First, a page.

In South Korea on Monday, Secretary of State John Kerry stated that the Internet “needs rules to be able to flourish and work properly.” He is advising it be positioned under United Nations rule.
I don’t think anyone would argue that rules are implemented in almost every aspect of our lives and that they are needed. What frightens many Americans, however, are whether or not their rights will be infringed upon due to the watchful eye of the government and/or if it is just a tactic to gain an economic slice of the Internet pie.
Explaining the applicability of international law to the Internet, Kerry goes on to say, “As I’ve mentioned, the basic rule of international; law apply in cyberspace. Acts of aggression are not permissible. And countries that are hurt by an attack have a right to respond in ways that are appropriate, proportional, and that minimize harm to innocent parties. We also support a set of additional principles that, if observed, can contribute substantially to conflict prevention and stability in time of peace. We view these as universal concepts that should be appealing to all responsible states, and they are already gaining traction.”
Kerry has a point about international cyber attacks. Take the Sony Saga, for example. Most of us may remember North Korea not being too pleased with Sony Pictures last November when they were about to release a comedy spoof about the assassination of North Korea’s leader. Not finding it one bit funny, North Korea launched a devastating cyber attack on American soil leaving a company devastated and Americans Shocked.
But, would putting the Internet under the UN umbrella do one thing to stop such attacks? Would giving government control over the internet do much to detour terrorist activities, domestic or foreign?
Let’s see what Kerry say’s about this. “First, no country should conduct or knowingly support online activity that intentionally damages or impedes the use of another country’s critical infrastructure. Second, no country should seek either to prevent emergency teams from responding to a cyber-security incident, or allow its own teams to cause harm. Third, no country should conduct or support cyber-enabled theft of intellectual property, trade secrets, or other confidential business information for commercial gain. Fourth, every country should mitigate malicious cyber activity emanating from its soil, and they should do so in a transparent, accountable and cooperative way. And, fifth, every country should do what it can to help states that are victimized by a cyber-attack.”
To add emphasis to his proposition he stated, “I guarantee you if those five principles were genuinely and fully adopted and implemented by countries, we would be living in a far safer and far more confident cyber-world.”
You can’t argue the logic, in a perfect world. But we do not live in a perfect world. As unpleasant as it may sound, we live in a fallen world of deceit and war… country against country, race against race, man against man. So can placing the internet under the authority of the United Nations do more than equal Big Brother watching our every move, regulating our freedoms and taxing what is now provided free for all?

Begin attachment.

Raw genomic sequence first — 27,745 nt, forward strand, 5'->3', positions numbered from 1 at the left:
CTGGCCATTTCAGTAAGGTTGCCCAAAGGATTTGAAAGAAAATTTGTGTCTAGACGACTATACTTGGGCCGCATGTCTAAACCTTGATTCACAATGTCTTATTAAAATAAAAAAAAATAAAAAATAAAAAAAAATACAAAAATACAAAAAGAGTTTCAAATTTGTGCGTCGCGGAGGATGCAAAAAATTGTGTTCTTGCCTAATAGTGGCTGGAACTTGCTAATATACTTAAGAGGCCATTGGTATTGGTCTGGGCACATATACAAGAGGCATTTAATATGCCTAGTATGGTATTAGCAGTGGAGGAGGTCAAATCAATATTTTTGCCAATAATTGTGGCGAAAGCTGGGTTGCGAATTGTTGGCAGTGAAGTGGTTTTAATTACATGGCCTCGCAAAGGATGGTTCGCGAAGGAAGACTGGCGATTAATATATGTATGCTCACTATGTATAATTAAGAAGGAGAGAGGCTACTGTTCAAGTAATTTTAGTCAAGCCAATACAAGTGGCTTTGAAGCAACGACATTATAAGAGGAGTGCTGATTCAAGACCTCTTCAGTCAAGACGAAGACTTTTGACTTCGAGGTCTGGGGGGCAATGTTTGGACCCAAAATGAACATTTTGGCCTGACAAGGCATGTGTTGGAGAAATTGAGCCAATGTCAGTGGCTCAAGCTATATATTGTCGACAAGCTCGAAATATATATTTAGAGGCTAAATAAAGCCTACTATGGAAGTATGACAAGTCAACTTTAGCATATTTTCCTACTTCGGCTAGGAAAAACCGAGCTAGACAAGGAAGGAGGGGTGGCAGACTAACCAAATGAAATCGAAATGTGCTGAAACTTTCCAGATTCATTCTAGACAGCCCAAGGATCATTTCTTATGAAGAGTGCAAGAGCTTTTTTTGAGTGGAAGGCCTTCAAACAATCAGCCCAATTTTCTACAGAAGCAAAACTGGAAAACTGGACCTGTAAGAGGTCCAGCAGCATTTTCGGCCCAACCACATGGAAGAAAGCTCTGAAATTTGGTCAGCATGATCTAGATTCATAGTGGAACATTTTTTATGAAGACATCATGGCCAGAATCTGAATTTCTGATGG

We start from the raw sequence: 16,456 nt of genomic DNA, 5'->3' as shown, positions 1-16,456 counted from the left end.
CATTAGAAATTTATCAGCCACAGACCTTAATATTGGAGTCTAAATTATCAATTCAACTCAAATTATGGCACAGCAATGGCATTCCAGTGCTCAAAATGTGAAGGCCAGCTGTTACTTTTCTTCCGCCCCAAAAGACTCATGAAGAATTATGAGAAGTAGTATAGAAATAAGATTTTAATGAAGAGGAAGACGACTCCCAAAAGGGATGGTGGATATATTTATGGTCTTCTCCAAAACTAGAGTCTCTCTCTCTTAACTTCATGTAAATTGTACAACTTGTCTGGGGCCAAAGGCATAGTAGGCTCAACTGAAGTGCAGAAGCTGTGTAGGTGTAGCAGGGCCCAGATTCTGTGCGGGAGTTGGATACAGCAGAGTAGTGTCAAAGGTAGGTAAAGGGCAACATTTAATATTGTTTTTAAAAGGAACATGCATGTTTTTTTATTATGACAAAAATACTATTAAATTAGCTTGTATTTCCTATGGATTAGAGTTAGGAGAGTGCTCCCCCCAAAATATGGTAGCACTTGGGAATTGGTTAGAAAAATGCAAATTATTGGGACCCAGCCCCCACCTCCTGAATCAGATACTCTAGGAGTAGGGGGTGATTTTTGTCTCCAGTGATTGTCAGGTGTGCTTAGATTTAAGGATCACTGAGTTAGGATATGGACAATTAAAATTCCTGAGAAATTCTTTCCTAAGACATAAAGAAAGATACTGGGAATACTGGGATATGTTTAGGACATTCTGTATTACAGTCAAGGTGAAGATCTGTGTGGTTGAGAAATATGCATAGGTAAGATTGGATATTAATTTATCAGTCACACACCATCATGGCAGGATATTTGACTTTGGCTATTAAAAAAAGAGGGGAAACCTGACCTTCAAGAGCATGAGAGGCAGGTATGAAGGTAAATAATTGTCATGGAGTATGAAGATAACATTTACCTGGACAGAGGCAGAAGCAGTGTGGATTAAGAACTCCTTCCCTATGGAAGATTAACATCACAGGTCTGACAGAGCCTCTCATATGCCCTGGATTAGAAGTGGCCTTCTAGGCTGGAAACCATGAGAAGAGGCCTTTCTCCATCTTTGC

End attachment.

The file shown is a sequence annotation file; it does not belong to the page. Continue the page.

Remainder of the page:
Since the Clinton administration, the internet has been open and privatized. “It proliferated globally as it migrated farther away from government control—bringing freedom and prosperity to billions…it grew from a mere 88,000 users in the late 1980’s, to more than 3 billion today,” reports The Washington Post.
By the year 2022, it is estimated that the Internet will generate over $14 trillion. To say that the Internet was the all-time single best story of success would be an understatement in my estimation. Would it be a stretch, then, to suggest that government might seek ways to gain possession of such an asset buy imposing unnecessary rules?
The movement for Net Neutrality’s main goal is FCC oversight of the Internet. In fact, The Washington Post reported in February, that the FCC classified “Internet providers as Public Utilities…The new rules will promote an Internet that’s “fast, fair and open,” said FCC Chairman Tom Wheeler.
The FCC’s new rules, however, can reverse years of very minimal regulations and could have, even if unintended, undesirable side affects.
There is no clear image of what justifies these new imposed regulations. “The FCC plan bars companies such as Verizon and Comcast — Internet Service Providers — from blocking any Internet connection. But there was never any support for this sort of censorship, and the agency’s press release contains no evidence that it is widespread. ‘It’s a red herring,’ says Brookings Institution economist Robert Litan.
This ‘red herring could end up costing consumers. If a company such as Netflix does not live up to their end of the bargain and pay their costs, someone surly will. “In practice, there could be massive cross-subsidization…Promoted as protecting the ‘little guy,’ net neutrality may do the opposite,” says The Washington Post.
While the government promises not to take on Utility Style pricing regulations, there is really nothing to stop them.
So, while cyber-security is a serious matter and, without question, needs serious attention, will it be done at the expense of consumers current freedoms and will it dig deeply into those same consumers purse-strings? While John Kerry would say absolutely not, that placing the Internet under the UN umbrella would only offer us more protections, there are many others who are not that confident and see this as nothing more that an attempt at eventual absolute control.
Listen to Kerry’s Speech to South Korea: